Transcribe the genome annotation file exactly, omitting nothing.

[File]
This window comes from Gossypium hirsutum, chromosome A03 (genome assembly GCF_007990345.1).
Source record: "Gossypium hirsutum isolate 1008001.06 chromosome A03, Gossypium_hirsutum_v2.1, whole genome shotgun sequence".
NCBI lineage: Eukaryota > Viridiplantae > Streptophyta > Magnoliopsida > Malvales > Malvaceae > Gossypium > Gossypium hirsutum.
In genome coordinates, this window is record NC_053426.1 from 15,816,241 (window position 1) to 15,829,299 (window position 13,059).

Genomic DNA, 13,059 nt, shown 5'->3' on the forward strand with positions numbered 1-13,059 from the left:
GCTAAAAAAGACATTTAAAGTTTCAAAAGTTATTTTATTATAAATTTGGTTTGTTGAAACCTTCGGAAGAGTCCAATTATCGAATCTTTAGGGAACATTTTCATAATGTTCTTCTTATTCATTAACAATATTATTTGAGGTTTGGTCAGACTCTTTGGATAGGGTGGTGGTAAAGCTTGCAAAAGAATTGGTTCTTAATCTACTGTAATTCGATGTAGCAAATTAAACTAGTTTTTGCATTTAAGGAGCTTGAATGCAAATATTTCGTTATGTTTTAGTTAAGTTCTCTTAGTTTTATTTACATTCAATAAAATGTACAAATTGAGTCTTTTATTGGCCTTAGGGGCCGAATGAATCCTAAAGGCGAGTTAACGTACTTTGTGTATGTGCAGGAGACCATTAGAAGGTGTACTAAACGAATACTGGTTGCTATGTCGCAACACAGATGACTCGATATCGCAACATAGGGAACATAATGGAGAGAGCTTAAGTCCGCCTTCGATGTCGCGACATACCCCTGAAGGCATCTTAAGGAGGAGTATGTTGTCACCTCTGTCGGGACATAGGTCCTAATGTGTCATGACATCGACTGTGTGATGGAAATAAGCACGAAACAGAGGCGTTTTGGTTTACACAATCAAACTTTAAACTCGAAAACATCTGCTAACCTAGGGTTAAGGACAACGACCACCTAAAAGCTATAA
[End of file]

This window comes from Gossypium hirsutum, chromosome A03 (genome assembly GCF_007990345.1).
Source record: "Gossypium hirsutum isolate 1008001.06 chromosome A03, Gossypium_hirsutum_v2.1, whole genome shotgun sequence".
NCBI lineage: Eukaryota > Viridiplantae > Streptophyta > Magnoliopsida > Malvales > Malvaceae > Gossypium > Gossypium hirsutum.
In genome coordinates, this window is record NC_053426.1 from 15,816,241 (window position 1) to 15,829,299 (window position 13,059).

Genomic DNA, 13,059 nt, shown 5'->3' on the forward strand with positions numbered 1-13,059 from the left:
GCTAAAAAAGACATTTAAAGTTTCAAAAGTTATTTTATTATAAATTTGGTTTGTTGAAACCTTCGGAAGAGTCCAATTATCGAATCTTTAGGGAACATTTTCATAATGTTCTTCTTATTCATTAACAATATTATTTGAGGTTTGGTCAGACTCTTTGGATAGGGTGGTGGTAAAGCTTGCAAAAGAATTGGTTCTTAATCTACTGTAATTCGATGTAGCAAATTAAACTAGTTTTTGCATTTAAGGAGCTTGAATGCAAATATTTCGTTATGTTTTAGTTAAGTTCTCTTAGTTTTATTTACATTCAATAAAATGTACAAATTGAGTCTTTTATTGGCCTTAGGGGCCGAATGAATCCTAAAGGCGAGTTAACGTACTTTGTGTATGTGCAGGAGACCATTAGAAGGTGTACTAAACGAATACTGGTTGCTATGTCGCAACACAGATGACTCGATATCGCAACATAGGGAACATAATGGAGAGAGCTTAAGTCCGCCTTCGATGTCGCGACATACCCCTGAAGGCATCTTAAGGAGGAGTATGTTGTCACCTCTGTCGGGACATAGGTCCTAATGTGTCATGACATCGACTGTGTGATGGAAATAAGCACGAAACAGAGGCGTTTTGGTTTACACAATCAAACTTTAAACTCGAAAACATCTGCTAACCTAGGGTTAAGGACAACGACCACCTAAAAGCTATAA